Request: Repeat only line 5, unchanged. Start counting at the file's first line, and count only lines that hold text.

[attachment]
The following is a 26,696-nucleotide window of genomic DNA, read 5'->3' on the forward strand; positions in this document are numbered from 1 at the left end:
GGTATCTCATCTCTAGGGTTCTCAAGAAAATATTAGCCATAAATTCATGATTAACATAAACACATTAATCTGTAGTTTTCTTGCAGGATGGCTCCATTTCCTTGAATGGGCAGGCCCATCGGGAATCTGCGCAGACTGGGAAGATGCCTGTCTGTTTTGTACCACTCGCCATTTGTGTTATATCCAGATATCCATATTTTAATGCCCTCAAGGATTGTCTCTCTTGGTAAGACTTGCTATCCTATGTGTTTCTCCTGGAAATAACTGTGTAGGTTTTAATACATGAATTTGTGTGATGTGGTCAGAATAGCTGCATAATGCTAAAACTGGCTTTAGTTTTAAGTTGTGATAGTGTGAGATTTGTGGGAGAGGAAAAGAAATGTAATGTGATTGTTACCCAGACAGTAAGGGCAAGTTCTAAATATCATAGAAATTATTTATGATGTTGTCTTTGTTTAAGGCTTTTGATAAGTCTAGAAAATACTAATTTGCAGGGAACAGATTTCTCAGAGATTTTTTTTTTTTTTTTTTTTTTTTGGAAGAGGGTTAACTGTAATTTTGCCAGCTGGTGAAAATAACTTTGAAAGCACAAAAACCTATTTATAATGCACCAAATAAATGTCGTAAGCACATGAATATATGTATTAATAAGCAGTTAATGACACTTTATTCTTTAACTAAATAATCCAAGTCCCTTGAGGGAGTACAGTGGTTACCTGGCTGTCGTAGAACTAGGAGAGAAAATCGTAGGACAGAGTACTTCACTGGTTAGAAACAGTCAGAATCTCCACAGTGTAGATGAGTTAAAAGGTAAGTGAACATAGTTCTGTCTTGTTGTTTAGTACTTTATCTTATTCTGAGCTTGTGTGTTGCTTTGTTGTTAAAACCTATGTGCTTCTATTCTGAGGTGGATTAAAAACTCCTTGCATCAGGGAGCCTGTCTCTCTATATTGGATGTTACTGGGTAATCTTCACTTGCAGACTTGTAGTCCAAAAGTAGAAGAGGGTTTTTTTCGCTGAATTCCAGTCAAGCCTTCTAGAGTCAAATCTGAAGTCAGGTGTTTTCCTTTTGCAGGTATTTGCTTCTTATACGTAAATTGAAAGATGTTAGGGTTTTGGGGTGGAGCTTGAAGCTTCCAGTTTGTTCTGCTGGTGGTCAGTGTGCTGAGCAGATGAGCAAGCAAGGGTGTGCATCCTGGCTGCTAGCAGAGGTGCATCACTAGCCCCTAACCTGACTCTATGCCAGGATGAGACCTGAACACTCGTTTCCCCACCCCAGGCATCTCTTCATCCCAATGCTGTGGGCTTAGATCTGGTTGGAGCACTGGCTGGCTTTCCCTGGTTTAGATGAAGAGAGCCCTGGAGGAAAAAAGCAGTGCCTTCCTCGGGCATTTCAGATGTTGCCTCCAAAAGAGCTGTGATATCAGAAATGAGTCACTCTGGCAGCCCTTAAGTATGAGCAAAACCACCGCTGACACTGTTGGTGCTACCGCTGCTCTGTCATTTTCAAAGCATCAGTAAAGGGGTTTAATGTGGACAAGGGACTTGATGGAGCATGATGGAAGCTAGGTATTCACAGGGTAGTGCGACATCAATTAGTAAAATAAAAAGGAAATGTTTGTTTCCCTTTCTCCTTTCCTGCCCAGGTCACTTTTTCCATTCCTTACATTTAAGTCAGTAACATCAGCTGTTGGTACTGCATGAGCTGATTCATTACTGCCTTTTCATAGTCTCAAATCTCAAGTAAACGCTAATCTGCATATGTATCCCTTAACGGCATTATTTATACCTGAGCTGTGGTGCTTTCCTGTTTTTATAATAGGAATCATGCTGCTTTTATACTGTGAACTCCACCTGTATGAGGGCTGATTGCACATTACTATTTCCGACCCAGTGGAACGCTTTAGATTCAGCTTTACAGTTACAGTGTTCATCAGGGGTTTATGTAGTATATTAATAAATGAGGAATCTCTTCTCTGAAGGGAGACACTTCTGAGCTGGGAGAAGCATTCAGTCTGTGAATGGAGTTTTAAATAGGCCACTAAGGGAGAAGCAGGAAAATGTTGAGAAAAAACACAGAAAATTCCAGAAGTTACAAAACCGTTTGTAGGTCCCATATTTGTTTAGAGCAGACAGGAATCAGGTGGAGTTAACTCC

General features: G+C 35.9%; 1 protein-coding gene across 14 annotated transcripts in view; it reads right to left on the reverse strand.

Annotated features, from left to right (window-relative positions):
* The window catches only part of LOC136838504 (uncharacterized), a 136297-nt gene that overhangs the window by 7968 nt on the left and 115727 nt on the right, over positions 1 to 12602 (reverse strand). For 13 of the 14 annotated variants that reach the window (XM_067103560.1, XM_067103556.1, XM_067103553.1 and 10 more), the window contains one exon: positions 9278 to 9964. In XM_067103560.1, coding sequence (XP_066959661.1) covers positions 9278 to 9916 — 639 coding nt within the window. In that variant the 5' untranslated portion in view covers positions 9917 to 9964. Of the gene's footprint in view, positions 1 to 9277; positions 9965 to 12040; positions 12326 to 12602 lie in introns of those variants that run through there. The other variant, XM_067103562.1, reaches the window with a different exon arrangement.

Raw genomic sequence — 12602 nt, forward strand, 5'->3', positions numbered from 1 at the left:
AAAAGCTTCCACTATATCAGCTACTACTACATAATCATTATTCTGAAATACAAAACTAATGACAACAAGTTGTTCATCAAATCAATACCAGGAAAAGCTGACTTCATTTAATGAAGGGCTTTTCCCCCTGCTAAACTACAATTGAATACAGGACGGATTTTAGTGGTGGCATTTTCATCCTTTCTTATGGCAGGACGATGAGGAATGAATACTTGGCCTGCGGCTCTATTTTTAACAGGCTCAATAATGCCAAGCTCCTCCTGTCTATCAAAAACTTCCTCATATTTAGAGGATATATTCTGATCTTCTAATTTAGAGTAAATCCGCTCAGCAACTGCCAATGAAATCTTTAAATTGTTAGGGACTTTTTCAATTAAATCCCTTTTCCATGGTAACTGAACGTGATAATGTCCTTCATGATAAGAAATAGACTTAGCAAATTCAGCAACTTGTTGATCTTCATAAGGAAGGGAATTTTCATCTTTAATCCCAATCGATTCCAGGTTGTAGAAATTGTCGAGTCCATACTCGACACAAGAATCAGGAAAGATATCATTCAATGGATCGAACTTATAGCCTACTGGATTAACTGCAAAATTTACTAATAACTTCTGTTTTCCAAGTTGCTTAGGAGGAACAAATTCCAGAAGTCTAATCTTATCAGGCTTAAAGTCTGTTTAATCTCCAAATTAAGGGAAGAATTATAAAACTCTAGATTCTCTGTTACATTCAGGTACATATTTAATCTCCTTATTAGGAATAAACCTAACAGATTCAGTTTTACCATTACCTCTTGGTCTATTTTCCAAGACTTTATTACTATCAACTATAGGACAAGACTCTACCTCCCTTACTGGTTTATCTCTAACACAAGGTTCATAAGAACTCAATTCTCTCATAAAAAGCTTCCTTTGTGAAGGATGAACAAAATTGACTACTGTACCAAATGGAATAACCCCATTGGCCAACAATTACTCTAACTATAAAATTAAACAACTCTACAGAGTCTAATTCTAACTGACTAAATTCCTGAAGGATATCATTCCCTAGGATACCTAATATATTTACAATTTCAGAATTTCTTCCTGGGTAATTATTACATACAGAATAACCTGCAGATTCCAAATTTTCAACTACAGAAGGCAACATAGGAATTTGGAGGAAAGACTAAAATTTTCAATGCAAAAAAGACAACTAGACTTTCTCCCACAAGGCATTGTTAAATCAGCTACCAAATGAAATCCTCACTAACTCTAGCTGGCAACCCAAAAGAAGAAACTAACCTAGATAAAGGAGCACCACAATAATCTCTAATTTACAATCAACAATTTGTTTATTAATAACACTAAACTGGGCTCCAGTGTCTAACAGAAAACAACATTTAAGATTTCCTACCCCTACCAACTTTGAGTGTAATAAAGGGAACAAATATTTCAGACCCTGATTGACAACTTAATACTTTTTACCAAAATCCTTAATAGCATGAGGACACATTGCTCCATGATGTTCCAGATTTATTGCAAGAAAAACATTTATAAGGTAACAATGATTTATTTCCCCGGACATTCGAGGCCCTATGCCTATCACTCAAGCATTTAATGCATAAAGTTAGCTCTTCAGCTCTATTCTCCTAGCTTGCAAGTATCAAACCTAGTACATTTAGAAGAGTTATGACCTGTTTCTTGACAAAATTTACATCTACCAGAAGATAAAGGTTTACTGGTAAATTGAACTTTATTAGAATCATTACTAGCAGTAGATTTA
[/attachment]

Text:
* The window catches only part of LOC136838504 (uncharacterized), a 136297-nt gene that overhangs the window by 7968 nt on the left and 115727 nt on the right, over positions 1 to 12602 (reverse strand). For 13 of the 14 annotated variants that reach the window (XM_067103560.1, XM_067103556.1, XM_067103553.1 and 10 more), the window contains one exon: positions 9278 to 9964. In XM_067103560.1, coding sequence (XP_066959661.1) covers positions 9278 to 9916 — 639 coding nt within the window. In that variant the 5' untranslated portion in view covers positions 9917 to 9964. Of the gene's footprint in view, positions 1 to 9277; positions 9965 to 12040; positions 12326 to 12602 lie in introns of those variants that run through there. The other variant, XM_067103562.1, reaches the window with a different exon arrangement.